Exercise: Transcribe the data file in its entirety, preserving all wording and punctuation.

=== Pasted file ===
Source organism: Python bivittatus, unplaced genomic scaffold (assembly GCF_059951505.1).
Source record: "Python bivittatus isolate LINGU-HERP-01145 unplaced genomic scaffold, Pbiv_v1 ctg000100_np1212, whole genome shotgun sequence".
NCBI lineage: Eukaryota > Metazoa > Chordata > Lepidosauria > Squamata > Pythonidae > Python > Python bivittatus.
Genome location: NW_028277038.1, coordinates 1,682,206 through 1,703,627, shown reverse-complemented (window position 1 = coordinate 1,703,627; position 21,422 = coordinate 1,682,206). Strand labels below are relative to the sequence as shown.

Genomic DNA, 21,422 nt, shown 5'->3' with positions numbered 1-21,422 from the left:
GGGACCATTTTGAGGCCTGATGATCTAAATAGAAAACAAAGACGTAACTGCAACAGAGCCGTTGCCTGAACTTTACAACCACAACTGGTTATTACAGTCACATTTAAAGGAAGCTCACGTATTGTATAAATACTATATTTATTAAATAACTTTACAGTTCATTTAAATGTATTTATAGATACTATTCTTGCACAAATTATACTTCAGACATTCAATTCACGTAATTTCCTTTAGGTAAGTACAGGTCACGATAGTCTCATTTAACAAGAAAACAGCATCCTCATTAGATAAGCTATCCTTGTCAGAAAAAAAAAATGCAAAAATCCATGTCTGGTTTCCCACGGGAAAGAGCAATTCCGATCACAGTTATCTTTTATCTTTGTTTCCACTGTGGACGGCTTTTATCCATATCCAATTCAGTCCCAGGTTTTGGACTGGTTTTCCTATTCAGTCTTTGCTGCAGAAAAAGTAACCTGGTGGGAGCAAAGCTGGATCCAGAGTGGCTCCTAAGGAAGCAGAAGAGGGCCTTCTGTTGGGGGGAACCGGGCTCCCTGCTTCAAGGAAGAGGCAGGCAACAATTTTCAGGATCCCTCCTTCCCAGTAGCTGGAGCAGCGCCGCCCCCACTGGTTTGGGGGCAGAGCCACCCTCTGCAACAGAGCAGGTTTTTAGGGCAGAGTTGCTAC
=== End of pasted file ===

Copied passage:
Source organism: Python bivittatus, unplaced genomic scaffold (assembly GCF_059951505.1).
Source record: "Python bivittatus isolate LINGU-HERP-01145 unplaced genomic scaffold, Pbiv_v1 ctg000100_np1212, whole genome shotgun sequence".
NCBI lineage: Eukaryota > Metazoa > Chordata > Lepidosauria > Squamata > Pythonidae > Python > Python bivittatus.
Genome location: NW_028277038.1, coordinates 1,682,206 through 1,703,627, shown reverse-complemented (window position 1 = coordinate 1,703,627; position 21,422 = coordinate 1,682,206). Strand labels below are relative to the sequence as shown.

Genomic DNA, 21,422 nt, shown 5'->3' with positions numbered 1-21,422 from the left:
GGGACCATTTTGAGGCCTGATGATCTAAATAGAAAACAAAGACGTAACTGCAACAGAGCCGTTGCCTGAACTTTACAACCACAACTGGTTATTACAGTCACATTTAAAGGAAGCTCACGTATTGTATAAATACTATATTTATTAAATAACTTTACAGTTCATTTAAATGTATTTATAGATACTATTCTTGCACAAATTATACTTCAGACATTCAATTCACGTAATTTCCTTTAGGTAAGTACAGGTCACGATAGTCTCATTTAACAAGAAAACAGCATCCTCATTAGATAAGCTATCCTTGTCAGAAAAAAAAAATGCAAAAATCCATGTCTGGTTTCCCACGGGAAAGAGCAATTCCGATCACAGTTATCTTTTATCTTTGTTTCCACTGTGGACGGCTTTTATCCATATCCAATTCAGTCCCAGGTTTTGGACTGGTTTTCCTATTCAGTCTTTGCTGCAGAAAAAGTAACCTGGTGGGAGCAAAGCTGGATCCAGAGTGGCTCCTAAGGAAGCAGAAGAGGGCCTTCTGTTGGGGGGAACCGGGCTCCCTGCTTCAAGGAAGAGGCAGGCAACAATTTTCAGGATCCCTCCTTCCCAGTAGCTGGAGCAGCGCCGCCCCCACTGGTTTGGGGGCAGAGCCACCCTCTGCAACAGAGCAGGTTTTTAGGGCAGAGTTGCTAC